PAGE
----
A staff writer job used to be viewed as an apprentice job (hence staff writers not getting script fees). Nowadays, showrunners are increasingly wanting experienced writers in those positions, often with multiple episodic credits already. There’s so much more competition now that showrunners can afford to set the bar that high.
However, if assistant jobs are still being paid like they’re for people who are “right out of college,” this becomes an enormous problem as assistants get older. It’s one thing to make such a paltry salary at 22, when you’re living the Ramen lifestyle, and have roommates, and are on your parents’ health insurance, and you’re maybe still driving their car, etc. But if you’re making basically the same amount at 32, when your financial needs have changed significantly, these jobs actually become MORE unsustainable the longer you’re in the industry and the more experience you have.
To me, this is the crux of the issue. Decision-makers — people in their 40s and 50s — imagine these jobs as being filled by their younger selves. What are they complaining about? they ask. I was an underpaid assistant, too!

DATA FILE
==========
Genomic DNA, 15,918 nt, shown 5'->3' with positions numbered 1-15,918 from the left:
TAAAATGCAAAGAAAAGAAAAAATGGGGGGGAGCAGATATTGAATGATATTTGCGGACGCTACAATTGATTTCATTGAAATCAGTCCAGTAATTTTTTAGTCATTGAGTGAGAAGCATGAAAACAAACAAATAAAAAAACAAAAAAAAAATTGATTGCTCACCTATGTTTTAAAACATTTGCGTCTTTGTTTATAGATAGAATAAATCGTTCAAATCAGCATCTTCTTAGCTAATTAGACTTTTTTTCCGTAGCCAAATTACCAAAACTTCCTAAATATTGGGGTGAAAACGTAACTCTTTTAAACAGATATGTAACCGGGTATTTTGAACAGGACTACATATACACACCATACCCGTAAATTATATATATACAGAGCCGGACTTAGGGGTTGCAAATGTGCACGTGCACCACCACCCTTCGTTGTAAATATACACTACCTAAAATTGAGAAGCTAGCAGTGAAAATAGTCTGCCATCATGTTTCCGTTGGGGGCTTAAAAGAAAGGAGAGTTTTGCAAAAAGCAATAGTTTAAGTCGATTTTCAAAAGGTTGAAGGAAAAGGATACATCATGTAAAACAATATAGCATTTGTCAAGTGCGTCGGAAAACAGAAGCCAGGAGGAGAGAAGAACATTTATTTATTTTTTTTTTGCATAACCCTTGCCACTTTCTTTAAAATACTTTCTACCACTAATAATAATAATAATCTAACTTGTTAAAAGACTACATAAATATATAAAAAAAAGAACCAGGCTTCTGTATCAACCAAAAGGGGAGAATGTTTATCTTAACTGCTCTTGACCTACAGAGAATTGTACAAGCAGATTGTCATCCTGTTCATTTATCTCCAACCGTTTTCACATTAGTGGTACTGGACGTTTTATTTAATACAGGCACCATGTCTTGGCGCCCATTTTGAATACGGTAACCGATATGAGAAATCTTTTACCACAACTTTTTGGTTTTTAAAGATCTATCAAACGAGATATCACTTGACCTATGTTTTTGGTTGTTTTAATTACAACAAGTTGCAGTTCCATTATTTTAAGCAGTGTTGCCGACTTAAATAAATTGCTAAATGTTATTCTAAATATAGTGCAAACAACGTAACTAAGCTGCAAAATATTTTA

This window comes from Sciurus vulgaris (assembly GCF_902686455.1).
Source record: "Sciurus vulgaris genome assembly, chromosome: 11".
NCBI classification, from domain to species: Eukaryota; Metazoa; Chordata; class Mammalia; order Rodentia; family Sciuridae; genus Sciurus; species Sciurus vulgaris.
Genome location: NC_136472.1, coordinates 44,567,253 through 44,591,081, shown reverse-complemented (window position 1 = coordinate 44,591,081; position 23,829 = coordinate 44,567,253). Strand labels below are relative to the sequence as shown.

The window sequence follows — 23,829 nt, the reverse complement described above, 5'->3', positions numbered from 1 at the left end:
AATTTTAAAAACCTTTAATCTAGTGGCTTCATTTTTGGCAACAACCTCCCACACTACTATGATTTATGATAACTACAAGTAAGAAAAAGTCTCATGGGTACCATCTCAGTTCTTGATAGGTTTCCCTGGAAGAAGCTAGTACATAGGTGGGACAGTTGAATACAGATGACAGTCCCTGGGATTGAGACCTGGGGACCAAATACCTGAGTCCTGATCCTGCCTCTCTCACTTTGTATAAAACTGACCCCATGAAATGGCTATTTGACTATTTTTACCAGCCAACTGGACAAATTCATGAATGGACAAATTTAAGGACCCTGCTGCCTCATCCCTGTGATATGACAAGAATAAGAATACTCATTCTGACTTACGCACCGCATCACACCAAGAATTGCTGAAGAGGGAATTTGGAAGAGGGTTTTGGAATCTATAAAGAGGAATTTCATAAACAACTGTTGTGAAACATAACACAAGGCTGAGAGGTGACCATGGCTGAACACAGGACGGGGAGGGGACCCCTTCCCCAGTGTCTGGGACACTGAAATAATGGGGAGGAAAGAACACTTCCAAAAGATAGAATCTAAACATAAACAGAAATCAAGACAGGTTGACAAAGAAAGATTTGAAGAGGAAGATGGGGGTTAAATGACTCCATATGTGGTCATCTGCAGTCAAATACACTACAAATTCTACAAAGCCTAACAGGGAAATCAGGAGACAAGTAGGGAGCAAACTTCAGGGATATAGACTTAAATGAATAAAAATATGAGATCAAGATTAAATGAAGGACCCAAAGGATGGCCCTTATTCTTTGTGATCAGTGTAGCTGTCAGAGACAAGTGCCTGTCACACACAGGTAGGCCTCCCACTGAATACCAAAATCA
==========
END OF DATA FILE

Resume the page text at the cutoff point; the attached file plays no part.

These decision-makers are making two fundamental mistakes. First, they’re assuming that assistants are pretty much exactly like, well, me in 1994: white Americans just out of college with no kids and little debt who often have parents that can help out with expenses.
Second, these decision-makers are ignoring how much has changed since they were assistants two decades ago. A non-exhaustive list:
- Los Angeles has gotten much more expensive.
- Assistants stay assistants longer than they used to.
- Owning a car is still essential, and costs more.
- Medical insurance is pricier.
- Short seasons make it harder to advance.
This last point merits a closer look. Barry again:
I currently work on a successful tv show. I worked for five months on the first season, then we took nine months off, then I worked for five months on the second season, they we took AN ENTIRE YEAR OFF before the third season started.